Early-Career Psychology

Fourteen years ago when clinical psychologist Lynn Bufka, PhD, was pregnant with her son, she used her near-daily morning sickness to connect with several clients who were dealing with severe social anxiety and fear of having a panic attack in a public setting and vomiting.

"I would put the trash can in between the two of us during the session and tell them, ‘I'm throwing up all the time right now' and it winds up not being a big deal," recalls Bufka, now assistant executive director for practice research and policy in APA's Practice Directorate.

"They were sort of taken aback at first, but it was the reality of my life at the time," she says.

While Bufka never actually lost her lunch with a client in the room, she did often munch on snacks in front of patients — something she'd never do outside of her pregnant state — when it was the only way to keep her nausea at bay.

The passage into and through pregnancy and new parenthood affects all aspects of a clinician's life, including her work with patients. No matter the therapist's theoretical orientation, she is faced with making decisions that aren't usually addressed in training or psychotherapy literature, such as the delicate task of communicating with clients about an impending maternity leave and managing a pregnancy's effect on the therapeutic alliance.

Bufka and others who have practiced through pregnancy offer this advice:

  • Set boundaries. For many early career psychologists, pregnancy and new parenthood are the first time your career may need to take a backseat to your personal life — or at least get less of your attention. That's important for your new family's sake, suggest the results of a longitudinal study with 126 practicing psychologists. It found that the more hours a psychologist worked and the greater his or her emotional exhaustion, the poorer his or her family functioning (Professional Psychology: Research and Practice, October).

"Dealing with the complete exhaustion of the first trimester was really the beginning of my realizing that my work–life balance was already starting to shift," says Houston clinical psychologist Kay Hurlock Brumbaugh, PsyD, who had her first baby last March. "While maybe a couple of years ago I could be go-go-go — preparing presentations, working with clients, starting a new group therapy — I realized that might no longer be the case as this new chapter began in my life."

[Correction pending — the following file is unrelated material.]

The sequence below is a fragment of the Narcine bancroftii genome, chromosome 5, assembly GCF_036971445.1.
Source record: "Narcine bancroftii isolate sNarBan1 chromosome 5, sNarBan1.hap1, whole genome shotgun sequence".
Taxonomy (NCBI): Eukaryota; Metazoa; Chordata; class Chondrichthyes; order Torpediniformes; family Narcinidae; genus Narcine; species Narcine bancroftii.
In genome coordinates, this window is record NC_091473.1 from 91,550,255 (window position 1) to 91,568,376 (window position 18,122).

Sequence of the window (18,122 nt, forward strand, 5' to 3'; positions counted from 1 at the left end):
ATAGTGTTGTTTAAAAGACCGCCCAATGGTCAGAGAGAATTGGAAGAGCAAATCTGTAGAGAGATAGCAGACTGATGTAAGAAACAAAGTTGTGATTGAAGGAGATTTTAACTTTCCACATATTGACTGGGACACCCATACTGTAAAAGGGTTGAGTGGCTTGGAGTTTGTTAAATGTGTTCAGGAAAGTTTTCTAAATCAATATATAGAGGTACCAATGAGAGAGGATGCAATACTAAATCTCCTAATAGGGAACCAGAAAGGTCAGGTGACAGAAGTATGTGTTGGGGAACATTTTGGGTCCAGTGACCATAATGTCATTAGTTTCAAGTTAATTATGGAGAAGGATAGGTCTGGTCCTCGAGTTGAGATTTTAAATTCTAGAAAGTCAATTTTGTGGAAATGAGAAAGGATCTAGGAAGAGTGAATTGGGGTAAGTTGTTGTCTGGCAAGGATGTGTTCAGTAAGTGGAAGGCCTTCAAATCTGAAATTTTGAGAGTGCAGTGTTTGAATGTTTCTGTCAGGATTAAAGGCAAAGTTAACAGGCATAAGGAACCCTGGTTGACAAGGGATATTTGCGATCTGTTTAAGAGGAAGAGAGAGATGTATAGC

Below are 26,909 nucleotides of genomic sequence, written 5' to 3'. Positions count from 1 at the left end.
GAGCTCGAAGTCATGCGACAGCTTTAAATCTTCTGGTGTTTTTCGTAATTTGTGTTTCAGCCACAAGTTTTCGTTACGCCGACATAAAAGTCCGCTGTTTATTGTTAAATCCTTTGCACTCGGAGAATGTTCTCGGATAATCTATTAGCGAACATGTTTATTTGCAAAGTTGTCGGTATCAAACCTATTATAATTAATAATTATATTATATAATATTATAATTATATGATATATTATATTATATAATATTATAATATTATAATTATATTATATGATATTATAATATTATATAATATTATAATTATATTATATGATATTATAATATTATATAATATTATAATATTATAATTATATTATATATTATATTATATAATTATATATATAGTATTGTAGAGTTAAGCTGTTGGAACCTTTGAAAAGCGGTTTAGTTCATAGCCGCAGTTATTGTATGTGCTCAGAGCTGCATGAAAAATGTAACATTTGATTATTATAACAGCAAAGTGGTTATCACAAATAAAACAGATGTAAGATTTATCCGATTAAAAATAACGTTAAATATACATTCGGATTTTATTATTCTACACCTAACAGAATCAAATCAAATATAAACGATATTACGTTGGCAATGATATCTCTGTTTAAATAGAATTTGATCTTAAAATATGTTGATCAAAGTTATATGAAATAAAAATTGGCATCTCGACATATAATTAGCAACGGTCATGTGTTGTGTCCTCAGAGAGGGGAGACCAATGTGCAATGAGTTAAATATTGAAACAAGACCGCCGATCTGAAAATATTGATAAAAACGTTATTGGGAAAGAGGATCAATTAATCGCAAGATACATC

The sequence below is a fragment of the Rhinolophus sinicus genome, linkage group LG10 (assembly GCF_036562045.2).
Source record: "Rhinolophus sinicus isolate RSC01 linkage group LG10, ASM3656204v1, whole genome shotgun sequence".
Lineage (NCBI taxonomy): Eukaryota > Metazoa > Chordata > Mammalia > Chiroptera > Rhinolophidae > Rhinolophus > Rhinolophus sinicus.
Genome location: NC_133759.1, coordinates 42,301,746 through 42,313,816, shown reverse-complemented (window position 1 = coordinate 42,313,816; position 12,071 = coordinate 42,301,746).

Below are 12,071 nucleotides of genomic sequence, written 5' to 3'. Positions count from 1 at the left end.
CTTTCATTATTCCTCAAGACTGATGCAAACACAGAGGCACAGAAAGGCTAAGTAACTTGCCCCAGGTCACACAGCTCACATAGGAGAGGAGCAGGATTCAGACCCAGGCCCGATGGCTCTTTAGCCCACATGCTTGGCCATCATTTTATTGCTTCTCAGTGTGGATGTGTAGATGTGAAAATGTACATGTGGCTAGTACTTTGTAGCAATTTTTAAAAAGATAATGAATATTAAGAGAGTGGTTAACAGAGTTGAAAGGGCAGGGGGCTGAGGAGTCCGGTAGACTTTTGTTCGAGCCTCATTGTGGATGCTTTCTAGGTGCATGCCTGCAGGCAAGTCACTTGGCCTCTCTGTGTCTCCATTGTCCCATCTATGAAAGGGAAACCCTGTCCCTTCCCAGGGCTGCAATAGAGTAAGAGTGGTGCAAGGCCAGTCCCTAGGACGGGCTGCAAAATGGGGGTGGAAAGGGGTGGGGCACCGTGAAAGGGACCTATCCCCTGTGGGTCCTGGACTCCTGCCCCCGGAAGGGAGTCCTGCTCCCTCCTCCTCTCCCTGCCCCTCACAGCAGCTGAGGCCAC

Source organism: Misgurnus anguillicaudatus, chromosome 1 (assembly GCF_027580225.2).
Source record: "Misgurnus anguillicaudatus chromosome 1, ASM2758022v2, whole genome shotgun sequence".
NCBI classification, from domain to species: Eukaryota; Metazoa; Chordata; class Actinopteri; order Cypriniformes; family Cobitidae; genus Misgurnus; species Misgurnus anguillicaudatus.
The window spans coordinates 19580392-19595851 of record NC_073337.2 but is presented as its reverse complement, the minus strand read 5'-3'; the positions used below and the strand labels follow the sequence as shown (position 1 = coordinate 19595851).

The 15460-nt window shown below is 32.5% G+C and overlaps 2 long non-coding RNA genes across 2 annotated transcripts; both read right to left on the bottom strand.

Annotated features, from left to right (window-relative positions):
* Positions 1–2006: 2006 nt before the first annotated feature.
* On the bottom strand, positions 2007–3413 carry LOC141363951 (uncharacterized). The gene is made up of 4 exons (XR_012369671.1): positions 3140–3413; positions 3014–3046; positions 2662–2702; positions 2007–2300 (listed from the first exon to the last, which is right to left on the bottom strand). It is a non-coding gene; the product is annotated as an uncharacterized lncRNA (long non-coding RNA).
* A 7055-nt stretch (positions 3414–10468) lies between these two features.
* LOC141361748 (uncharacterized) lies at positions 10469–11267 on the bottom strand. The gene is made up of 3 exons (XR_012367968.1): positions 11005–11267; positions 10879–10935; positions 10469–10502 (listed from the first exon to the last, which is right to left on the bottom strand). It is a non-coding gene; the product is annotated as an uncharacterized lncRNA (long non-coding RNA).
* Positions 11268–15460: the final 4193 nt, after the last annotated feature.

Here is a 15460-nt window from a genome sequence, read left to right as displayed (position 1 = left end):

The months before a new baby arrives might be a good time to set stricter client rescheduling and late arrival policies, if you don't already have them in place. And as preparing the nursery and researching child-care options begin to take up more of your time, energy and mental capacity, do your best to set up a mental divide between home and work life as well, to help you stay focused on the task at hand, says Joshua Knox, PhD, a psychologist in the University of Houston's counseling and psychological services department. Before his daughter was born, he'd been providing intensive therapy for people with personality disorders.

"When we were expecting our daughter, my wife and I would often have a weekend all about buying baby gear, getting excited about our daughter's arrival, and it was really jarring to switch my mindset on Monday to then go into the clinic and work with people who had tough childhoods, and tough relationships with their parents," Knox says.

  • Remember that one size doesn't fit all. Just as there's no one way to provide treatment to every client, there's also no one way to handle when and how to share your news with every client, says clinical psychologist April Fallon, PhD, co-author of the 2003 book "Awaiting the Therapist's Baby."

"It's very much an individual experience," Fallon says. "On the one end, you have the more analytic type of therapy … where not much at all is shared, maybe only that you're pregnant or that you had a baby boy or girl and the rest is left up to helping the patient deal with it, whereas psychologists in more supportive therapy roles may be willing to share more."

Before telling any clients you're expecting, it's important to think about where they are therapeutically in the relationship, as well as what their own experiences have been. For example, clients with a history of miscarriages or infertility may experience renewed feelings of loss as the therapist's belly continues to grow. Patients dealing with jealousy or rejection may view an anticipated maternity leave as abandonment.

"For most patients, a therapist's pregnancy is not going to be a big deal," Bufka says. "But it's important for clinicians to be sensitive to the fact that for some patients this will be a big deal, and to think through how best to handle things with them."